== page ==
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categorical imperative

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Presentation on theme: "categorical imperative"— Presentation transcript:


2 categorical imperative
Immanuel Kant categorical imperative

3 how do we determine morality?
morality is derived from duty moral principles are intrinsically valid moral principles must be obeyed in all circumstances all moral obligations must be tested through the categorical imperative

4 how do we determine morality?
moral law applies to any and all rational agents means of an action matter more than the ends moral actions must have a moral intent moral law is a principle of reason not of fact

5 what’s wrong with immorality?

6 what is the categorical imperative?
a three tiered “test” to determine whether a maxim is moral maxim: principle or an action

7 how does the categorical imperative work?
the three tiers act as three tests they must be worked through in consecutive order if you “pass” test one you move on to test two then test three

8 how does the categorical imperative work?
morality is determined by the successful completion of all levels of the imperative but you can’t take two or three without passing test one if you don’t pass any of the tests the maxim is immoral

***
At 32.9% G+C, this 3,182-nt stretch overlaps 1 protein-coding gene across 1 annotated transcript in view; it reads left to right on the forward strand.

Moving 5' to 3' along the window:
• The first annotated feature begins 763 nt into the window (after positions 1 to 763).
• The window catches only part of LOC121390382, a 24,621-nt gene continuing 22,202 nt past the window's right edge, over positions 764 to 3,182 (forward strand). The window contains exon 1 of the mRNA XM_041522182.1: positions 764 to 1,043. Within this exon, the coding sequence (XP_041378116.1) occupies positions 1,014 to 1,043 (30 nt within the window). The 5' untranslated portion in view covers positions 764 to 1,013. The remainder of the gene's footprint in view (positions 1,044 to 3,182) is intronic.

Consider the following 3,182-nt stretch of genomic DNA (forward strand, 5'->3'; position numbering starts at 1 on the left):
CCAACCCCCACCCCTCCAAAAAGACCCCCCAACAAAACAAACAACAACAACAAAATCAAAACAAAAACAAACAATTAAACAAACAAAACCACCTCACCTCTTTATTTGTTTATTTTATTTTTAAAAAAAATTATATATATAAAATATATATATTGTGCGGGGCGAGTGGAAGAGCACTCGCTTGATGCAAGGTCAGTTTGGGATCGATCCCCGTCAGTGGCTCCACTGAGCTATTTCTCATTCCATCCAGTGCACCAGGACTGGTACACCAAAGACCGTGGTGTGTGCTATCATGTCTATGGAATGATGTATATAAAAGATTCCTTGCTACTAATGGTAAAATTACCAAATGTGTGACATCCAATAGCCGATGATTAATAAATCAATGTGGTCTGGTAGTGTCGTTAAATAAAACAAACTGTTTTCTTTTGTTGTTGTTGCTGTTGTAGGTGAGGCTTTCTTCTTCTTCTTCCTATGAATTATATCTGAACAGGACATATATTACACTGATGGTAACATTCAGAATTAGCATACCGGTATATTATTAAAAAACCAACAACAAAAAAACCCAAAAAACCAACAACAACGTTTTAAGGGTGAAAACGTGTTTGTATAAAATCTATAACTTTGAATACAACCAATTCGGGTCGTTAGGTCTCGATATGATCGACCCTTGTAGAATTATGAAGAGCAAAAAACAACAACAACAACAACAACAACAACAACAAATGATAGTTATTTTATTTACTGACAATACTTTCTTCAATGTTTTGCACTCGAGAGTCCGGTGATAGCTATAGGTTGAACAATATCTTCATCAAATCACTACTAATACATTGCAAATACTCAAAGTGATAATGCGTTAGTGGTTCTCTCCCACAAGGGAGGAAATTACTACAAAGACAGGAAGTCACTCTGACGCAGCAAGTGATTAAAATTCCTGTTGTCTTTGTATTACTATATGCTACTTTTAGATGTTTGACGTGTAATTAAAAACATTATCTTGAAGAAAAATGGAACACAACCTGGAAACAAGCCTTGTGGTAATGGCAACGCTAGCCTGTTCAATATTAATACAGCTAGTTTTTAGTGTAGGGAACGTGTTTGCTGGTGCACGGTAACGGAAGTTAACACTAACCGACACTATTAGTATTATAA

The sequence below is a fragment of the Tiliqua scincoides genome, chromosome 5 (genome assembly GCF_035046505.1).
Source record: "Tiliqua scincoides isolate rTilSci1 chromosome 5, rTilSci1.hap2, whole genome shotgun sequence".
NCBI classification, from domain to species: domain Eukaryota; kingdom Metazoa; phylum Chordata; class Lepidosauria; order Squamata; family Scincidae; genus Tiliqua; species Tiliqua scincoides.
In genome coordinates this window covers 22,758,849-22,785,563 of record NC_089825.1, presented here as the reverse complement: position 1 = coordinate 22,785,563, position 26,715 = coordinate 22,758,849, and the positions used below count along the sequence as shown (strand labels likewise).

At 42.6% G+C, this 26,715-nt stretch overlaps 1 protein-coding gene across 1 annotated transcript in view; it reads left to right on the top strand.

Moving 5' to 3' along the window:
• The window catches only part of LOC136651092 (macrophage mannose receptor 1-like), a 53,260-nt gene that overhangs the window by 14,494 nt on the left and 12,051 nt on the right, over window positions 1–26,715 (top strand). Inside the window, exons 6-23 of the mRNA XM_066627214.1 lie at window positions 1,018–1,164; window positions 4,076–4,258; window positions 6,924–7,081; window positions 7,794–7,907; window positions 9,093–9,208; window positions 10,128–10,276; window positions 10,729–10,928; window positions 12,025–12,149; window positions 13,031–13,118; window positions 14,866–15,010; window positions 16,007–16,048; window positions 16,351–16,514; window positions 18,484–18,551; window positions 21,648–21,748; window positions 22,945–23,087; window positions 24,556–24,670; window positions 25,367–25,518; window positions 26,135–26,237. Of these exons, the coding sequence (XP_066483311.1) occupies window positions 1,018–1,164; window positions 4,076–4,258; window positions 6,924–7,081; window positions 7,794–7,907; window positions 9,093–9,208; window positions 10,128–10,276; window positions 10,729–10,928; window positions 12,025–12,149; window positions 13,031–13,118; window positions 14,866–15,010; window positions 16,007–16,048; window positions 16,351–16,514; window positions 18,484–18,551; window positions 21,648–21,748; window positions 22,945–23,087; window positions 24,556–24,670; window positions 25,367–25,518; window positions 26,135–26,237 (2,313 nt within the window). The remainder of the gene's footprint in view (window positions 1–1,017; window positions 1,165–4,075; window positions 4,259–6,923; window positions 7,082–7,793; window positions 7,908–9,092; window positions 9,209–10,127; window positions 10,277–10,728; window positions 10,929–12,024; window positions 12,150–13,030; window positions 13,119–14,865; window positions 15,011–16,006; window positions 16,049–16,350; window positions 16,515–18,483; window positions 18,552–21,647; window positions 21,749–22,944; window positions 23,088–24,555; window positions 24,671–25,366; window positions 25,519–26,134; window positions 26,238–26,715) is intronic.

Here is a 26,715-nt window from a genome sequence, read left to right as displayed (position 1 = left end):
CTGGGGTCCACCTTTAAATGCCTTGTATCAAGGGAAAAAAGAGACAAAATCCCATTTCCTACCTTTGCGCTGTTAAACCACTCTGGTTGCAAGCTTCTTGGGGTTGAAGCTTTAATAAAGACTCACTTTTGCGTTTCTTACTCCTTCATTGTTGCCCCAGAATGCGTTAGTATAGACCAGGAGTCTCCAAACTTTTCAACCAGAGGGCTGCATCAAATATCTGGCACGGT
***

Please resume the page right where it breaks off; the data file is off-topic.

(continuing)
9 tier one: universal law
“act only in accordance with that maxim through which you can at the same time will that it become a universal law.” ex: lying about harboring jewish people in your attic

10 tier two: humanity formula
“we should never act in such a way that we treat Humanity, whether in ourselves or in others, as a means only but always as an end in itself.” ex: kidnapping to get ransom money

11 tier three: kingdom of ends
“act in accordance with the maxims of a member giving universal laws for a merely possible kingdom of ends" 1. it requires that we conform our actions to the maxims of a legislator of laws 2. that this lawgiver lays down universal laws, binding all rational wills including our own 3. that those laws are of ‘a merely possible kingdom’ each of whose members equally possesses this status as legislator of universal laws, and hence must be treated always as an end in itself.

12 tier three: kingdom of ends
simply put: our fundamental moral obligation is to act only on principles which could earn acceptance by a community of fully rational agents each of whom have an equal share in legislating these principles for their community. liken unto the golden rule: do unto others as you would have done unto yourself

13 tier three: kingdom of ends
within the kingdom of ends there is a realm of ends within the realm of ends the end of a maxim is eternal

14 criticisms of kant universal moral law is not binding
laws only applies to rational agents people are inherently immoral, kant assumes that people are inherently moral kant also assumes that people automatically desire to be moral

15 any questions?


17 Fin

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